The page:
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Samsung Launches iPhone-Killer In Europe and Now Facebook Wants To Make One

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The global smartphone business has become a two-horse race between Apple and Samsung.

Apple (AAPL), obviously, makes the beloved iPhone, but Samsung recently surpassed it to become the largest smartphone maker in the world.

This week, Samsung is launching its latest, greatest phone, the Galaxy S3, in Europe. This phone has a huge screen, much bigger than the iPhone's, and many early reviewers love it. The S3 will presumably be an even stronger competitor to the iPhone, and it will put more pressure on Apple to release a blockbuster new product when the iPhone 5 arrives later this year.

Meanwhile, Facebook (FB) is poaching ex-Apple engineers to build a smartphone, Nick Bilton of the New York Times reports.

This is the third iteration of Facebook's smartphone plans--from hardware to software and back to hardware again.

If Facebook is serious about jumping into making smartphones with both feet this time, Facebook investors should be very afraid.


Several reasons:

  • The move would clearly be defensive, not offensive. According to a Facebook employee quoted by Bilton, "Mark [Zuckerberg] is worried that if he doesn't create a mobile phone in the near future that Facebook will simply become an app on other mobile platforms." Translation: Facebook is doing this because it thinks it has to, not because it wants to.

  • Hardware is an extraordinarily difficult, low-margin, commodity business. The only two companies that are doing well right now in hardware are Apple and Samsung. Both have been making and selling hardware for decades. Lots of other companies that have been making and selling hardware for decades are cratering, such as Research In Motion and Nokia. Palm already cratered.

  • The smartphone "platform" business is already dominated by Apple and Google (Android), and there are already a whole lot of also-rans. Amazon has entered the platform game. Samsung may "fork" Android and enter the platform game. Microsoft is desperate to make its new Windows mobile product matter. RIM still has a piece. And so on. If Facebook really wants to build a brand new mobile platform, it will be starting from miles behind the leaders.

  • Hardware distribution is critically important, and Facebook also faces vast, entrenched competition there. How is Facebook going to get shelf space at the carriers? By offering super-cheap phones? That won't do wonders for its margins. Is Facebook going to build a network of stores? Is it going to try to circumvent carriers? Google already tried that. Didn't work.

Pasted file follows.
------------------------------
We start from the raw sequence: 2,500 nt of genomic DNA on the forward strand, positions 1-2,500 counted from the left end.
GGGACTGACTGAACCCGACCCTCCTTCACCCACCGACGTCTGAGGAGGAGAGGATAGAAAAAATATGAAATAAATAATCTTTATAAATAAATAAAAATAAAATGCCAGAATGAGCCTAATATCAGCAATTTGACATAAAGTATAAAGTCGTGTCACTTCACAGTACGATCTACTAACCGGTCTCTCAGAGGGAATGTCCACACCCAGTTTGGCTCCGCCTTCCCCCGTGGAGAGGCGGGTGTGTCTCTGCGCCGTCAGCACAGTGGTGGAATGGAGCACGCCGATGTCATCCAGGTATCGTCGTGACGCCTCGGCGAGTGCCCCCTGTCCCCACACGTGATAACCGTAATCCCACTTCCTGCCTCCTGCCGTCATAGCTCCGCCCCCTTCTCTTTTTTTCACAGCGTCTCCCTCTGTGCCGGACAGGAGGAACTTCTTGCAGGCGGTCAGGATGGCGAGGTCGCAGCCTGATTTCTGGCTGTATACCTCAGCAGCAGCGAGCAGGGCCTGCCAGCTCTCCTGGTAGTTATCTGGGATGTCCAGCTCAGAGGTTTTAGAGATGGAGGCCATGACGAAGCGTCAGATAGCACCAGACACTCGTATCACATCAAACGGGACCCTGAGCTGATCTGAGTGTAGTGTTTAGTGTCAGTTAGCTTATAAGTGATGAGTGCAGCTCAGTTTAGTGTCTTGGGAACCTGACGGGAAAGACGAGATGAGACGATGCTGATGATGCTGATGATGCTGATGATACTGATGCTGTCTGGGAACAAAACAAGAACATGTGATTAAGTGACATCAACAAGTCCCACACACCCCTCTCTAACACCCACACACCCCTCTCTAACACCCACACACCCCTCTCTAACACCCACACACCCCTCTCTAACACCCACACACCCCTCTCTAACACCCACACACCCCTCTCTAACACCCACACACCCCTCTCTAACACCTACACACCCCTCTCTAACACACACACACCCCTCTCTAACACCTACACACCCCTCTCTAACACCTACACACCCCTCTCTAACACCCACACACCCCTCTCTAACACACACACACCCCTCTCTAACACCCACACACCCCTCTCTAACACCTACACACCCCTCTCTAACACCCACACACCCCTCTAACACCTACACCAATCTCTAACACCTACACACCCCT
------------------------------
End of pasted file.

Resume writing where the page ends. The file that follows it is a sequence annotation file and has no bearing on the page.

• Although Facebook might want to be a mobile platform, there's no obvious need for a Facebook phone. There are already a gazillion phones and Facebook is available on all of them as an app or via a browser. Why would anyone want a dedicated Facebook phone, especially if it didn't run all the apps that run on Apple and Android phones?

  • A full-fledged hardware business would likely radically reduce Facebook's profit margins. One of the advantages of Facebook's current business is that it is extraordinarily profitable. The hardware business would likely make it a lot less profitable (per dollar of revenue).

  • Facebook knows absolutely nothing about making, selling, or supporting hardware. Really--nothing. Yes, Facebook could use its billions to buy RIM or Nokia, and then it would know something about hardware. But RIM and Nokia are deeply troubled companies that are already cratering. Can you imagine how difficult it would be to buy, integrate, and FIX RIM or Nokia? (Google's about to give us a case study in how difficult it is with Motorola).

That's just a start.

Perhaps Facebook doesn't really have any intention of building a full-fledged phone--perhaps it just wants to partner with someone like HTC or Samsung. But even then, all the same challenges apply.

Facebook already has an "operating system" for mobile--it's called the social graph.

So instead of building a phone, which seems like a desperate move, Facebook should partner with every operating system and carrier and hardware maker it can to try to embed this social platform within every mobile platform. And it should build great apps to float on top of these systems. (And if Apple keeps giving it the brush-off, it should probably start by cozying up to Samsung, which is the only company giving Apple a run for its money).

Yes, everyone wants to be Apple.

But there's only one Apple right now.

And Facebook's chance of becoming the next Apple seems even smaller than Apple's chance to become Apple was.

The fact that Facebook is even thinking of going into the hardware business is a bad sign. If Facebook actually does go into the hardware business, it will be a really bad sign.

SEE ALSO: The Global Smartphone Business Is Now A Two-Horse Race--Between Apple And Samsung.